There are only six layers available, but the app does offer five blending effects in addition to the opacity setting. (I used multiply & screen in creating the image here.) Other features include merge-down, clear, duplicate, & a handy flip tool. There is no visibility toggle, though you can get around that by setting the transparency to zero.

The color palette conveniently includes both swatches & sliders, visible at the same time. That's the way I set up my color palette in Photoshop so it was nice to have that option here. It's also possible to save custom colors, which is very useful. The one odd annoyance with color is that changing colors in the palette sets the transparency back to 100%. It would be nice to be able to turn that feature off. Using the color picker does retain transparency, luckily, or blending would be an even bigger hassle!

Brushes allows importing from saved photos or library, & on importing immediately opens a transform option for positioning the photo.

Saves & Exports
It is here that Brushes really shines, boasting a unique feature that automatically saves & replays every stroke. It's quite a kick to watch the painting in progress & it can actually provide some interesting insights into your workflow. It's even possible to export these actions via e-mail & convert them to a movie via a free program called Brushes Viewer. (Alas, this is only available for Mac.) Nonetheless, I vote the replay function as the hands-down BEST FEATURE of this app. There is also a very handy option to send your image directly to Flickr, as well as the usual e-mail & add-to-photos options.

The gallery shows large images "framed" in "wood" against a gallery wall. A skinch gimmicky for my taste, but not too obtrusive. Tapping on the thumbnail icon opens a handy overview of your images. The label includes the date, which is nice, but also the unnecessary & possibly-inaccurate description "Digital Finger Painting". There seems to be a bit of a glitch in the orientation function, since it doesn't respond to the iPad's orientation.

Honestly, the action-replay function is the highlight of Brushes for me & makes it great fun & even a bit addictive. Otherwise, the limitations of the brush selection would probably keep me away.

You can find more iMad Scientist paintings & reviews here.

Wednesday, March 30, 2011

iMad Scientist: Procreate iPad App Review

For the next few posts, I'll be reviewing my experiments with various iPad paint apps. I'd very much welcome comments & tips if you have experience with these apps, or any questions if you are looking into the subject yourself.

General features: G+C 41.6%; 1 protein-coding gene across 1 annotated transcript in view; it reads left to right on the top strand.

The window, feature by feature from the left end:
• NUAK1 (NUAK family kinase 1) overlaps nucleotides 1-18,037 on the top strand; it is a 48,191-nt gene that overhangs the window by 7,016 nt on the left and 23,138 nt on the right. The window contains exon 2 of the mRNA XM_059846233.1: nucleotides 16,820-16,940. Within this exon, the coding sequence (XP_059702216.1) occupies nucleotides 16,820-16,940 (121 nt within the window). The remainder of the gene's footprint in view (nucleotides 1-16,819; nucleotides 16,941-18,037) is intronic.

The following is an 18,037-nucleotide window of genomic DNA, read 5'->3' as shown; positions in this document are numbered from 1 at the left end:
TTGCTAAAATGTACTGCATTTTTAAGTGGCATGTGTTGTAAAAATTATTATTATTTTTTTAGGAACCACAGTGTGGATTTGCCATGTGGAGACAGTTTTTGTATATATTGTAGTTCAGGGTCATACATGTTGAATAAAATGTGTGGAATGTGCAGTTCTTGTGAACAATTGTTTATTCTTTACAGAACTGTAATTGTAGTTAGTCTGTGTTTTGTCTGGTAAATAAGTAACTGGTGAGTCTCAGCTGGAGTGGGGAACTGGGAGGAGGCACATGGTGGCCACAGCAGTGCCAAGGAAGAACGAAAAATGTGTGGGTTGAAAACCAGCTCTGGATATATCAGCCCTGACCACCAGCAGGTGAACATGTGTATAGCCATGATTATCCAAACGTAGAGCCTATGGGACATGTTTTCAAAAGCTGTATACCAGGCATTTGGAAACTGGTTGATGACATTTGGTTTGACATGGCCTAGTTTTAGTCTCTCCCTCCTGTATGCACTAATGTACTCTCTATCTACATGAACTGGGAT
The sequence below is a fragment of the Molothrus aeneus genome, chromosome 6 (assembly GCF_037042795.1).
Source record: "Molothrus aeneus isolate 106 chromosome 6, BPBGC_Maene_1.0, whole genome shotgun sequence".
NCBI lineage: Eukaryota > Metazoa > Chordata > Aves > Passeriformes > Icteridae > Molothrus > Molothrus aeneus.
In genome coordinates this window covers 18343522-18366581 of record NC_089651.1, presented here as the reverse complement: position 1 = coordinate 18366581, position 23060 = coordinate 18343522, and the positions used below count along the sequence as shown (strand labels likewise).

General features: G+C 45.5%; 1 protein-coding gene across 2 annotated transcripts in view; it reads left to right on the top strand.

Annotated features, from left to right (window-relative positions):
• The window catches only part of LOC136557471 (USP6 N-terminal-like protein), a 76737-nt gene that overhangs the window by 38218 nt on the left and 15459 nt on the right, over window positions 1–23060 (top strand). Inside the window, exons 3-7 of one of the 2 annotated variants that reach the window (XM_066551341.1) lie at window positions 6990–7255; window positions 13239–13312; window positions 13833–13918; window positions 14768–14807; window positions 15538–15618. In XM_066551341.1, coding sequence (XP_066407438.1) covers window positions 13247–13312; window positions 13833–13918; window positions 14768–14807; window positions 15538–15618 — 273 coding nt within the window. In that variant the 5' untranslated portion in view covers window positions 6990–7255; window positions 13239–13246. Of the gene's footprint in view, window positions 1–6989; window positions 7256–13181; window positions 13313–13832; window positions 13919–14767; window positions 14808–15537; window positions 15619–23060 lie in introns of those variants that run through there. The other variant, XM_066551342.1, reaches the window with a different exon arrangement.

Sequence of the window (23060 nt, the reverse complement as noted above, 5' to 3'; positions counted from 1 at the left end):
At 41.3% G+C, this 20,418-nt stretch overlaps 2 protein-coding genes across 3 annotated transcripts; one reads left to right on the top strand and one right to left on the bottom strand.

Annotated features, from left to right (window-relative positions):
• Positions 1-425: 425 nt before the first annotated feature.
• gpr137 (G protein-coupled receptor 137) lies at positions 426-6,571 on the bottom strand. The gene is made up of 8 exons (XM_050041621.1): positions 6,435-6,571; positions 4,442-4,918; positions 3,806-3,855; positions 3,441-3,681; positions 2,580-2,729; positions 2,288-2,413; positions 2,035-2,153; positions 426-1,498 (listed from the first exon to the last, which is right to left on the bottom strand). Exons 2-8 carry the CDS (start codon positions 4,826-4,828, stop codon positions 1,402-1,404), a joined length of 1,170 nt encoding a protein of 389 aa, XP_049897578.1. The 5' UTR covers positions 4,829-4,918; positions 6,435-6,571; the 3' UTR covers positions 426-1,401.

This image, "Springy" was created using Procreate with the Nomad Brush. The spring diagrams in the background are from a vintage technical book, scanned & imported into photos. (Please click for a full-size view.)

This app has some very appealing characteristics, but in its current incarnation, it doesn't quite suit my style, as I'll explain below.

Ease of Use
By the time I picked up Procreate, I'd already worked with several apps, so I'm not sure how it would strike a newbie, but it seemed fairly straightforward to me, & the developers offer a very helpful pdf user's manual to help work out any mysteries. The app works smoothly with none of the lag I've experienced with some others, & from what I've heard, user support is unparalleled.
The undo/redo depth is outstanding, allowing for 100 levels! The non-interpolated 3200% zoom is easy to use, fast, & allows great precision. This is probably my second-favorite feature of the app.

Procreate has 8 built-in brush shapes, & is unique among paint apps (as far as I know) in allowing the user to create or import custom brush shapes & textures. This goes not only for the brush per se but also erasers & smudge tools. This is without a doubt the app's BEST FEATURE & would make it a favorite for brushes if not for one serious limitation: there is no minimum radius adjustment, so creating a tapered, precisely shaped brushstroke is all but impossible. (There is the ability to adjust radius to speed, but only to a degree, & control is iffy.) Even if you don't use tapered brushstrokes, a minimum radius feature would be extremely useful for better eraser control. There are, however, interesting adjustment possibilities for texture scale & shape rotation, as well as scatter, fall-off & spacing.

The layers palette is unusually deep for an iPad app, allowing for a luxurious 16 layers. It's fairly easy to handle when it comes to merges (down OR up), reordering, clearing, transforming & duplicating layers.
Alas, it falls short in blending effects. Only opacity can be adjusted: no multiply or screen functions here. When I work in non-digital media I use a lot of glaze effects, so when working digitally I'm a huge fan of multiply, the digital equivalent of a dark glaze. That makes this limitation the app's WORST FEATURE as far as I'm concerned. Luckily, according to the developers, future upgrades may add blending effects, & in any case, if you are an alla prima type, their absence might not bother you at all.

The palette offers a large color-chooser & HSB sliders. The palette is easily accessible & the tap-hold eyedropper feature works fairly reliably, though it seems it will only sample from the active layer. {Edit: Please see my comment below.} Unfortunately there doesn't seem to be a swatch palette, so it's not possible to save favorite colors.

Procreate allows you to import multiple images from your saved photos or photo library, & to flip these (as well as your working canvas) horizontally & vertically, in addition to scaling.

Saves & Exports